United Teachers Los Angeles (UTLA), which nominally represents more than 30,000 teachers in the nation’s second-largest school district, approved a parallel Letter of Agreement-in-Principle (TA) with the district for the summer session and l school year to come. Under the terms of the agreement, the district’s 1,000 schools, serving more than 600,000 students, opened on June 23 for daily in-person instruction with a distance of just three feet between offices.
Without any discussion, the school board approved the deal just one day before the schools reopened. A dangerous precedent has been set by UTLA which will be followed by districts across the West Coast.
The reckless schools reopening deal finalized as Los Angeles County, like many other parts of the United States, experiences a new wave of COVID-19 cases as the Delta variant begins to take hold . In fact, the county reported 506 new infections last Thursday, its biggest daily increase in coronavirus cases since mid-April. Additionally, children under 12 – the majority of students returning to class – are not yet eligible for the vaccine and remain unprotected against the virus.
Meanwhile, the number of Delta variant cases sequenced in county labs has doubled, reaching a total of 245 last week, or about 44% of all sequenced cases, according to the LA County Director of Public Health. , Barbara Ferrer. âGiven that 4 million people in LA County are yet to be vaccinated, the risk of increased spread is very real,â Ferrer said.
While the union boasts that 94% of teachers have approved TA, the reality is that only 12,193 of the more than 30,000 teachers, counselors, nurses, psychologists, social workers, and librarians at district and charter schools have actually voted; 18,000 abstained in the vote.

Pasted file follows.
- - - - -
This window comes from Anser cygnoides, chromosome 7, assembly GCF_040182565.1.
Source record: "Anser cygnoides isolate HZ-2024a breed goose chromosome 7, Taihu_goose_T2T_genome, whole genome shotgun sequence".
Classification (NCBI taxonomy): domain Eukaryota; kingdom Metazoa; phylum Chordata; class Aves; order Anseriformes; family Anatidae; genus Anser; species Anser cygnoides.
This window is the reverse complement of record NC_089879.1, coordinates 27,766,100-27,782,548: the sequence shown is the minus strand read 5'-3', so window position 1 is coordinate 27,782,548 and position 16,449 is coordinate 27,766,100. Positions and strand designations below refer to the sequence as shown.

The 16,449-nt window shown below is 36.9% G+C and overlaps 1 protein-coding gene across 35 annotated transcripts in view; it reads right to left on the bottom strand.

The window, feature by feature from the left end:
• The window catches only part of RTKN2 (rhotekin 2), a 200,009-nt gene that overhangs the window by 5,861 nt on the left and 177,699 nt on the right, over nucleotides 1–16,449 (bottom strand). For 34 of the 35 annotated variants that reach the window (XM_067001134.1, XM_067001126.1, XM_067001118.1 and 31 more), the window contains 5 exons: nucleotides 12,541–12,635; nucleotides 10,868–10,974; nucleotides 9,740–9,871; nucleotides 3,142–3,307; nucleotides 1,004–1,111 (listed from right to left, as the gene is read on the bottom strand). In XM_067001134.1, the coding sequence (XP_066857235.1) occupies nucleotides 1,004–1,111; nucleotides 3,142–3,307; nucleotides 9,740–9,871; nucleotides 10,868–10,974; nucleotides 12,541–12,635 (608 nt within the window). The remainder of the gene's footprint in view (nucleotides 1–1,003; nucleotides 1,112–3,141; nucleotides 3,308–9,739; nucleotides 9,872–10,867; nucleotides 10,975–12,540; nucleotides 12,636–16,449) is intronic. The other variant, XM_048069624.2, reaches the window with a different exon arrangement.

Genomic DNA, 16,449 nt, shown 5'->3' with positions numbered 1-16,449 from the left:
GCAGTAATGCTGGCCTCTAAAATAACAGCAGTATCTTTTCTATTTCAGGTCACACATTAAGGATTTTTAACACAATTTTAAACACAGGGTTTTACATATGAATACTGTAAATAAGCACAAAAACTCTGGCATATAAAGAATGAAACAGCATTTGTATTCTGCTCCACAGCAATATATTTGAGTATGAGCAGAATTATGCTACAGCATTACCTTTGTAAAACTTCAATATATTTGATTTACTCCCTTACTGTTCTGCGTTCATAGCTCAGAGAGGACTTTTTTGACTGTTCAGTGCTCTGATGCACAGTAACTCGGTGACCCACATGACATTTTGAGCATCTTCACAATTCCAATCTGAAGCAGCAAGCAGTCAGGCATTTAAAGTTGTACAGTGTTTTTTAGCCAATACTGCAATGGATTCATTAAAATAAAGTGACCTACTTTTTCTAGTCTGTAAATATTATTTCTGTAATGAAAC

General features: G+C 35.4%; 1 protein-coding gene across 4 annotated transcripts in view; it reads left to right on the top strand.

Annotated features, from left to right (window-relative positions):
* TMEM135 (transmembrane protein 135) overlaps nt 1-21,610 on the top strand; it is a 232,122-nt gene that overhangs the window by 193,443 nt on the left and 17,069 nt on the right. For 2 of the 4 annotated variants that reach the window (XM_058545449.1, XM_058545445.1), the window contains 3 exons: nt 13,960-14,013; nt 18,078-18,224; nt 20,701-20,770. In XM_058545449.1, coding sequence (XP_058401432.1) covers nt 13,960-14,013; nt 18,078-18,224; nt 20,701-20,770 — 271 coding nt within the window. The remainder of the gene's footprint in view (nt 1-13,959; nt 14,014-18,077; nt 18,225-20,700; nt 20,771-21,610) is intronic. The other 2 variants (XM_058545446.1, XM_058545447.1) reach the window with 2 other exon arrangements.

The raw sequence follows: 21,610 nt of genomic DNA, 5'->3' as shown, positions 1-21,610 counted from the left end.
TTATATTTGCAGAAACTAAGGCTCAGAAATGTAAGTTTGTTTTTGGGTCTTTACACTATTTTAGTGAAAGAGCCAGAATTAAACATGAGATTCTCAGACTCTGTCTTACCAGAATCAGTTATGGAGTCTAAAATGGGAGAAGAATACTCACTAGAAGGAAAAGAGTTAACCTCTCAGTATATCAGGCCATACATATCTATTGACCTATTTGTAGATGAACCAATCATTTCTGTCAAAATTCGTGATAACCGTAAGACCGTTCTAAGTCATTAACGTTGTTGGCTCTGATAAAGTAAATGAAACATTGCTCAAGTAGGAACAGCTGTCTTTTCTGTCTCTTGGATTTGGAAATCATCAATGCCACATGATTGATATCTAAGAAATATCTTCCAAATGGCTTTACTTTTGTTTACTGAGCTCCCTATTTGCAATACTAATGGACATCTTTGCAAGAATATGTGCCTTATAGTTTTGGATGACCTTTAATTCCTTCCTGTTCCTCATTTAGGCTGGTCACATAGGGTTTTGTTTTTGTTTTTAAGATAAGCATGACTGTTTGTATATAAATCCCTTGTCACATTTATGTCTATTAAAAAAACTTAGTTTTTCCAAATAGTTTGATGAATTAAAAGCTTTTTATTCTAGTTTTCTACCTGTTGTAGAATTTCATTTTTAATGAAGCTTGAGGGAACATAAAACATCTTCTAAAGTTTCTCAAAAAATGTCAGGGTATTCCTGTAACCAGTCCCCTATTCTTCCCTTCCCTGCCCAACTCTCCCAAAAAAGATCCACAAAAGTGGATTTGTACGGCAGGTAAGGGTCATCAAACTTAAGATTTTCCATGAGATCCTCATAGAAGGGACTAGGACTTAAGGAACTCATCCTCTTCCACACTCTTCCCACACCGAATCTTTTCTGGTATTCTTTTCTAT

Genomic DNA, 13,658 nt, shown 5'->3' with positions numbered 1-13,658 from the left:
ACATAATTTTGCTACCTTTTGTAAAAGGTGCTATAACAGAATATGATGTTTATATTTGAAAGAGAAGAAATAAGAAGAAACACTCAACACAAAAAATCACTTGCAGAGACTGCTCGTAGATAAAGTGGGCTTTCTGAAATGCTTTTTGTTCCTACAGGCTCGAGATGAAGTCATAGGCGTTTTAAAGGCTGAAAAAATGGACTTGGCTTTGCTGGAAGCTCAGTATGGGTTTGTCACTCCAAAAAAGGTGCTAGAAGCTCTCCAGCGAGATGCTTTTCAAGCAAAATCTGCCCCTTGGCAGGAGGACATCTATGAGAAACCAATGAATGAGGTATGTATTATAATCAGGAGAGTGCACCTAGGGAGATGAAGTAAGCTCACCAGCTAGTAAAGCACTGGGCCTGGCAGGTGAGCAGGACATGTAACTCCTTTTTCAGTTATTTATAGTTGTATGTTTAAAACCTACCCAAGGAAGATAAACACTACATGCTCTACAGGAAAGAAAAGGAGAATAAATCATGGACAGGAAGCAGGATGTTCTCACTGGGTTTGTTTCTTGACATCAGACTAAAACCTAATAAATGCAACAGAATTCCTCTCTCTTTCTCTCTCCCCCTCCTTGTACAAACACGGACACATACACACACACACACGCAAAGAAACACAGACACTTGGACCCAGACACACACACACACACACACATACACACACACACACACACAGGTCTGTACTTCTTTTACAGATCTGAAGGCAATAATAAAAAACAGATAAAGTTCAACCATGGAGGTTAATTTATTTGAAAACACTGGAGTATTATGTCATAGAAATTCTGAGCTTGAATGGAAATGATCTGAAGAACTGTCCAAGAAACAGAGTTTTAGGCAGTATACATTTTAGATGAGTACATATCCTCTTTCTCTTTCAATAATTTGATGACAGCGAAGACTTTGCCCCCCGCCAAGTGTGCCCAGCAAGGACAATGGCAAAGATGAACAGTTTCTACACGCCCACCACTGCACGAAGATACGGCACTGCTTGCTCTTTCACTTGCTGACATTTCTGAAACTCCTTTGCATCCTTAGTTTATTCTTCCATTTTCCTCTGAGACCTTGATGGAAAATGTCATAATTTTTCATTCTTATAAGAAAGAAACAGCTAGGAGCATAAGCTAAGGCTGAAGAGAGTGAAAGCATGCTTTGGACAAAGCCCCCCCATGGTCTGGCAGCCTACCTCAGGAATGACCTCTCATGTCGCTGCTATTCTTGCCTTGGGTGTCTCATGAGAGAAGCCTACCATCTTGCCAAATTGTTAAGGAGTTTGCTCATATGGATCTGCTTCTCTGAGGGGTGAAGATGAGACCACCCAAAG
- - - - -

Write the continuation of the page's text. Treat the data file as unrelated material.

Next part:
“With the approval of this agreement, schools in Los Angeles will have critical COVID safety protocols in place as we welcome students into the joys of full-time in-person learning,” said the president of the UTLA, Cecily Myart-Cruz.
Superintendent Austin Beutner, who retired immediately after the deal was struck, insisted the district is implementing “the highest set of safety standards of any school district in the country” to protect against COVID-19 as campuses welcome students again this spring, highlighting upgrading air filtration systems, remediation efforts and provision of protective equipment.
Among the provisions of the agreement with UTLA are the requirement of COVID-19 testing at least every two weeks, the maintenance of a public “dashboard” to report all positive cases, mandatory symptom screening of all students, staff and visitors entering a school site, as well as physical distancing requirements and the mandatory wearing of masks. The agreement also provides for âregularâ cleaning and replacement of the classroom air filters as needed.
For parents who choose to keep their children safe to learn at home, the agreement provides that elementary students receive three hours of live online instruction per day in addition to assigned freelance work. High school students will have three 75-minute periods per day with at least 40 minutes of live instruction per period, as well as assigned independent work.